US President Barack Obama has called for political calm in Egypt to peacefully overcome the power struggle between Islamists and opposition that heated up after the announcement of a controversial Constitutional Declaration, White House spokesman Jay Carney said on late Monday.
"We've raised concerns about some of the decisions and declarations that were made on 22 November," he added, diplomatically. "And we continue to engage with the Egyptians on this. I think the important issue here is the Egyptian people want a government that reflects their will."
On Thursday, Morsi, who hails from the Muslim Brotherhood, issued a decree making all his decisions immune from legal challenges for a six-month period.
The decree also protects the Islamist-led Constituent Assembly (tasked with drafting a new constitution) and the Shura Council (the upper house of parliament) from being dissolved by the judiciary - which is currently reviewing the constitutionality of both bodies.
Morsi's surprise Constitutional Declaration prompted an uproar among the opposition, who described it as an attack on democracy.
In a briefing to reporters, Carney pointed out that Morsi "played a vital role" in brokering the late Palestinian-Israeli ceasefire, which "saved lives," paved the way for moving forward on negotiations to reach a more enduring peace.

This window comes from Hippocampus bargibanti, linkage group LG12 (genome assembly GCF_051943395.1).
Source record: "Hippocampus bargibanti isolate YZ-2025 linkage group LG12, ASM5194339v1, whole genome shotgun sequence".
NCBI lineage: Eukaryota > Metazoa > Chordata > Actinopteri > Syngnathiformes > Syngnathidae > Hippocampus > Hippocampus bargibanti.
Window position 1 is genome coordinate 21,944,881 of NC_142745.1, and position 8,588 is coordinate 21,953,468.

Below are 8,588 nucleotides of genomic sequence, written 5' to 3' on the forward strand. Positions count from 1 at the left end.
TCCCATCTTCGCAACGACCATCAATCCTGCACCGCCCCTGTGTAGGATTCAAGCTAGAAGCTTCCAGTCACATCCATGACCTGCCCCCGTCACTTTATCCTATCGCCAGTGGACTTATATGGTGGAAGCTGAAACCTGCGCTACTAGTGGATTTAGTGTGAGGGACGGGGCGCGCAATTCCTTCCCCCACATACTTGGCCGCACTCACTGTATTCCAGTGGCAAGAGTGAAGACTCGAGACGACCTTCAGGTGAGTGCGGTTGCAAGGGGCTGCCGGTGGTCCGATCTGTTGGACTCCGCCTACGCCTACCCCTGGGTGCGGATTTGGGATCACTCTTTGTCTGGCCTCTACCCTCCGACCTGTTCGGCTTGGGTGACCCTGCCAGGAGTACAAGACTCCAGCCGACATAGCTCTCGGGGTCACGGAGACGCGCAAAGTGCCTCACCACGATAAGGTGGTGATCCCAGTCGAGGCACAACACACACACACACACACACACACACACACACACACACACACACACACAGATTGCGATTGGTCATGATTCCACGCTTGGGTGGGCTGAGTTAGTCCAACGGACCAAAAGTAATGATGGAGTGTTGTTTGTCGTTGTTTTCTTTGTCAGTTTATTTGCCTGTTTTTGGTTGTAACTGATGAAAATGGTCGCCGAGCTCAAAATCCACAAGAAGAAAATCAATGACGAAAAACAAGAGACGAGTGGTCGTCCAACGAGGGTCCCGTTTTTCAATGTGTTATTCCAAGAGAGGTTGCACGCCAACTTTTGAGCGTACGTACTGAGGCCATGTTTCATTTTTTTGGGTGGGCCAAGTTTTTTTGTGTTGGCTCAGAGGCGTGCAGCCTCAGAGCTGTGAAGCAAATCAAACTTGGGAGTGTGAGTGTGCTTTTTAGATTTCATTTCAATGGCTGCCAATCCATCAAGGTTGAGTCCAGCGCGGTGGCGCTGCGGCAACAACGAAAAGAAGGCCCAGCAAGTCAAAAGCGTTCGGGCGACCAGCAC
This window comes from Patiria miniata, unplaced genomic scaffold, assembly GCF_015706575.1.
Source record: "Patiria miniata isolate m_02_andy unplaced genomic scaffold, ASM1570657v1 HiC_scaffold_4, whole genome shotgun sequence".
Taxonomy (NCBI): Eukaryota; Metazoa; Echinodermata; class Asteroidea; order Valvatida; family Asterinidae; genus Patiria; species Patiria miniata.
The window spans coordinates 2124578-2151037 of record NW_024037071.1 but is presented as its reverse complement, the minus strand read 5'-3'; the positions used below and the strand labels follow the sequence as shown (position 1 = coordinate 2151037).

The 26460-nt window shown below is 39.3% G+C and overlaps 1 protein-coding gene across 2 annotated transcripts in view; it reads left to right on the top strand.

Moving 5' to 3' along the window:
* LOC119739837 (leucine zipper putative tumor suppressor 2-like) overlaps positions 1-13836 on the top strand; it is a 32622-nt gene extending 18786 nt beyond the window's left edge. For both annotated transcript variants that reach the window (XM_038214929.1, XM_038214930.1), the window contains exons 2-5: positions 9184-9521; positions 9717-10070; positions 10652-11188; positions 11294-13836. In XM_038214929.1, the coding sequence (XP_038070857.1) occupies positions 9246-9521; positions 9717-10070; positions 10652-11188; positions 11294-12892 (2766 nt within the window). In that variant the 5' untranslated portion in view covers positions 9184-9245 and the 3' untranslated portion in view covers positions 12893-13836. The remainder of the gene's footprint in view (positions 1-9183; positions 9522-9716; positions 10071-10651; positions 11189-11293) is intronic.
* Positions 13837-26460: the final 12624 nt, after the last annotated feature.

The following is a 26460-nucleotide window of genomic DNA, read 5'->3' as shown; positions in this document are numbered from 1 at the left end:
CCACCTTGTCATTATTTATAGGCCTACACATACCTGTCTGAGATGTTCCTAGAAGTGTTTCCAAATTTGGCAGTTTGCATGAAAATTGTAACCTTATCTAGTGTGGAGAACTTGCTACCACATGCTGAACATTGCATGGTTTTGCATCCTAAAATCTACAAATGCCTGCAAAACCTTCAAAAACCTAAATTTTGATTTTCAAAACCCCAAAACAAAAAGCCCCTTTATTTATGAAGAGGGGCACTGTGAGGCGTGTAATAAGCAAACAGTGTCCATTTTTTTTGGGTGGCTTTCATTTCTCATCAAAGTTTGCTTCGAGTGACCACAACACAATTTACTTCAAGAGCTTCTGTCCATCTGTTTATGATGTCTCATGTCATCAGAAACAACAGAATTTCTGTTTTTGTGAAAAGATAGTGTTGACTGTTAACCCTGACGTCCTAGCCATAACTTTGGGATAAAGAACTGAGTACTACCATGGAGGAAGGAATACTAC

Egypt's political crisis came only days after Morsi was being toasted by world leaders for his diplomatic skill and moderation in helping forge a ceasefire between Gaza's Islamist rulers and Israel following a bloody eight-day escalated conflict.
The US Senator John McCain warned on Sunday that Egypt could become an Islamist state or face another military takeover if Morsi's judicial "power grab" is left unchecked.
McCain, the 2008 Republican presidential nominee, urged Obama to be prepared to spend billions in American aid as leverage to force Egypt's first Islamist leader to change course.
Asked about the chance of a new Islamist state in Egypt, McCain replied: "I think it could be headed that way. You also could be headed back into a military takeover if things went in the wrong direction. You could also see a scenario where there is continued chaos."
Morsi, who rose to power through the long-outlawed Muslim Brotherhood, was elected Egypt's first Islamist leader in June; yet, he is still vying for control over the country.
The crisis, which comes less than two years after strongman Hosni Mubarak was ousted by a popular revolt, has sparked fears of new violence in the Arab world's most populous state.
In a related development, dozens of Egyptians protested in the US capital Washington DC, as well as the state of Virginia and Maryland, against the president and pressing for him to retract the declaration and desist the "use of violence" against peaceful protesters.
The protesters said the new constitutional document is a real threat to Egypt's new democracy and pushes the country into an "ambiguous future," and called on the United States to stop backing the ruling authority in light of the current regime's moves to impose a stronghold on the state.